The Republican National Committee and other conservatives are in a lather over a new documentary and mini-series about Hillary Clinton currently in production at CNN and NBC. The presumptive presidential candidate’s future opponents think the films will be flattering to Clinton, unfairly benefitting her as-of-now nonexistent campaign. “I call on you to cancel this political ad masquerading as an unbiased production,” fumed Reince Priebus, chairman of the party, to CNN earlier this week. Priebus threatened the two networks with barring them from participating in GOP presidential primary debates if they don’t decide, by August 14, to cancel the productions.
But wait: Weren’t these some of the same people who a few years ago were arguing that a different political documentary — also about Hillary Clinton — could not be considered a political ad? They took their case all the way to the US Supreme Court in what became the Citizens United decision.
The producers of “Hillary: The Movie” argued before the Supreme Court that the 90-minute documentary they produced for the 2008 elections did “not qualify as an electioneering communication” and therefore shouldn’t be held to campaign-finance regulations. They claimed that the video-on-demand deal they wanted to offer viewers wasn’t the same as a mass-market broadcast (even though it would be offered free), and that anyway the film wasn’t “express advocacy.” The Supreme Court, of course, went far beyond the narrow question of whether “Hillary: The Movie” should be subject to disclosure and disclaimer requirements, and threw out almost all restrictions on political campaign spending.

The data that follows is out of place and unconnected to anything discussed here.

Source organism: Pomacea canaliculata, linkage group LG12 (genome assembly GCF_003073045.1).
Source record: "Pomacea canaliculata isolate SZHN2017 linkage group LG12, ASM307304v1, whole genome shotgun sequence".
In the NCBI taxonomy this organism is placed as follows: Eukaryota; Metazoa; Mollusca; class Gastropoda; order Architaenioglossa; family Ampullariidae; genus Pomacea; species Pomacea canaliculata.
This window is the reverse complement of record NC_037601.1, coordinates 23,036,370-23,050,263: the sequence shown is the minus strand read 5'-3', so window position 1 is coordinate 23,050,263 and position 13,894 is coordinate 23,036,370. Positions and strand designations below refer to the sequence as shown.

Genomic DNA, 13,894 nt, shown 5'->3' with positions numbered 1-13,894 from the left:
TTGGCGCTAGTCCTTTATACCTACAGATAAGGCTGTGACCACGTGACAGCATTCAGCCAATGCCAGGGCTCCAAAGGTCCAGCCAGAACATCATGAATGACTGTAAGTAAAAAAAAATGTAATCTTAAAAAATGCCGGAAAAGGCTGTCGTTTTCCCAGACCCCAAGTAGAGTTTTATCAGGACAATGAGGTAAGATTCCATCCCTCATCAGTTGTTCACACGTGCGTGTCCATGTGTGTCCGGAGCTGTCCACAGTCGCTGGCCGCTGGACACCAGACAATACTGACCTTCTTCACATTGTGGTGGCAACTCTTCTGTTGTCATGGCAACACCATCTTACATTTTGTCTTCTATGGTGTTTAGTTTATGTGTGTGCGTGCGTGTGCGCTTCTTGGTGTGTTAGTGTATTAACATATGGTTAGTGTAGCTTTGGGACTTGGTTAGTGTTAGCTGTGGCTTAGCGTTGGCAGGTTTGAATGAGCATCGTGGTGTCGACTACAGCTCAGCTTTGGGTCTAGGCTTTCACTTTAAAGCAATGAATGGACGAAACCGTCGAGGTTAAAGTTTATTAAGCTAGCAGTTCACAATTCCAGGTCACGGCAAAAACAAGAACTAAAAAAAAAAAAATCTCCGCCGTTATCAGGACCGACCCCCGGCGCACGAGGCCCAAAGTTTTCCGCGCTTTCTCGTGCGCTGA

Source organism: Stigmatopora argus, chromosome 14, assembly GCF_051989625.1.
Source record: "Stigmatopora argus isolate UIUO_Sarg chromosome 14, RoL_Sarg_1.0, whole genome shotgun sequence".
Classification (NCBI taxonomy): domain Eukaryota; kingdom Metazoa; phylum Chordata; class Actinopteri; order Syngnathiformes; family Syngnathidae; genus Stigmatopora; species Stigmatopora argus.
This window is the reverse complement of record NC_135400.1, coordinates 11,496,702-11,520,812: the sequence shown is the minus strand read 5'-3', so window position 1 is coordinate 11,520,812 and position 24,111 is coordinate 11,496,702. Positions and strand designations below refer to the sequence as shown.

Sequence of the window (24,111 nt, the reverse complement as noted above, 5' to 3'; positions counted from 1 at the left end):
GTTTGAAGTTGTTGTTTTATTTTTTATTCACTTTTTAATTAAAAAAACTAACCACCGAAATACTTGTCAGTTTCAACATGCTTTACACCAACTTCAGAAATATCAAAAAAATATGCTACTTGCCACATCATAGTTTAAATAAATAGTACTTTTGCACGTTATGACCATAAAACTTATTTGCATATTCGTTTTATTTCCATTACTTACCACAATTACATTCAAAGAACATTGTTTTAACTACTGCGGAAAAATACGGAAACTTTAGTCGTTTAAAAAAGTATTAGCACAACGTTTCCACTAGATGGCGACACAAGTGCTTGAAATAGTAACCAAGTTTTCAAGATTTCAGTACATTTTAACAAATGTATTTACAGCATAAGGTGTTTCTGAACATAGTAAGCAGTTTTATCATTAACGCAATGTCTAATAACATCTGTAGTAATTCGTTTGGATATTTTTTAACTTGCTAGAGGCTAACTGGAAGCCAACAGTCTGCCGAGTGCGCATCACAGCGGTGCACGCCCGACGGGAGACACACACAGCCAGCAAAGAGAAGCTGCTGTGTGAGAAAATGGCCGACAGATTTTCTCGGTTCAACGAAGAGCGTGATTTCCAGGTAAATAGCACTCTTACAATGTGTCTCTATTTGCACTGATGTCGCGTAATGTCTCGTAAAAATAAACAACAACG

So what’s the difference? Unlike the network productions — or at least what the GOP expects them to be — “Hillary: The Movie” was hardly flattering to Clinton. “Steeped in sleaze,” “plagued by scandal,” “venal,” and “deceitful” were some of the phrases used to describe Clinton — and that was just the trailer. When it comes to films about Hillary Clinton, it seems, the problem conservatives have is not with the form of propaganda, but the content. Indeed, according to the website Politico, David Bossie, the president of Citizens United, is calling on both networks to air “Hillary: The Movie” to provide balance to what he called “a puff piece on an overly-celebrated figure on the left.”
Beyond all the strategic maneuvering, however, there remains the vexing question of how to regulate campaign communication. It has become increasingly difficult to define what constitutes a political advertisement. The modern media is so full of new forms of speech that the divisions TV networks still maintain between news and entertainment, for example, seem quaint. Is a candidate’s tweet a campaign ad? How about a savagely funny YouTube video that goes viral? One is tempted to say “caveat voter” and let it go at that.
But the public pays for the airwaves, and the government still has an interest in trying the referee the political conversation. The Citizens’ United decision upset the delicate balance between free speech and the corrupting influence of money, opening the floodgates to billions of dollars in unregulated campaign cash. But in their ruling the justices did leave a broad opening for Congress to adopt new disclosure laws that would at least throw some light on who is paying for all this speech. Congress should adopt some sunshine rules now, before the next campaign begins in earnest.